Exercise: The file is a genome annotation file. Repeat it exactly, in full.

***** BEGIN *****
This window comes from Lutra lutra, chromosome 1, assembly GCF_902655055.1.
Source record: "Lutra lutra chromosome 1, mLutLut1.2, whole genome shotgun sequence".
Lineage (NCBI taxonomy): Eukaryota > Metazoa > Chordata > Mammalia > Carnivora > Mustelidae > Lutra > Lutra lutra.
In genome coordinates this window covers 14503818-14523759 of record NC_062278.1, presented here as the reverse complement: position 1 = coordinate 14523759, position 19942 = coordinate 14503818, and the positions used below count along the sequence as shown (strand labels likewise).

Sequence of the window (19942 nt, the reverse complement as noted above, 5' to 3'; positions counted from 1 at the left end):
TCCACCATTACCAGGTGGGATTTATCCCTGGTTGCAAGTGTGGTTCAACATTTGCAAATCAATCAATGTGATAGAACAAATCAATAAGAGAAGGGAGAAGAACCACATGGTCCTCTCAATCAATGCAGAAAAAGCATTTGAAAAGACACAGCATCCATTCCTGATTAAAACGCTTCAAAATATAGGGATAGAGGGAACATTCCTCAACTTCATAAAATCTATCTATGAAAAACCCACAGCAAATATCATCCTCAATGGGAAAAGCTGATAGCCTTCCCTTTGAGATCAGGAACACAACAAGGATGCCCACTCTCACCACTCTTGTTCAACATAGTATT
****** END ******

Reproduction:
This window comes from Lutra lutra, chromosome 1, assembly GCF_902655055.1.
Source record: "Lutra lutra chromosome 1, mLutLut1.2, whole genome shotgun sequence".
Lineage (NCBI taxonomy): Eukaryota > Metazoa > Chordata > Mammalia > Carnivora > Mustelidae > Lutra > Lutra lutra.
In genome coordinates this window covers 14503818-14523759 of record NC_062278.1, presented here as the reverse complement: position 1 = coordinate 14523759, position 19942 = coordinate 14503818, and the positions used below count along the sequence as shown (strand labels likewise).

Sequence of the window (19942 nt, the reverse complement as noted above, 5' to 3'; positions counted from 1 at the left end):
TCCACCATTACCAGGTGGGATTTATCCCTGGTTGCAAGTGTGGTTCAACATTTGCAAATCAATCAATGTGATAGAACAAATCAATAAGAGAAGGGAGAAGAACCACATGGTCCTCTCAATCAATGCAGAAAAAGCATTTGAAAAGACACAGCATCCATTCCTGATTAAAACGCTTCAAAATATAGGGATAGAGGGAACATTCCTCAACTTCATAAAATCTATCTATGAAAAACCCACAGCAAATATCATCCTCAATGGGAAAAGCTGATAGCCTTCCCTTTGAGATCAGGAACACAACAAGGATGCCCACTCTCACCACTCTTGTTCAACATAGTATT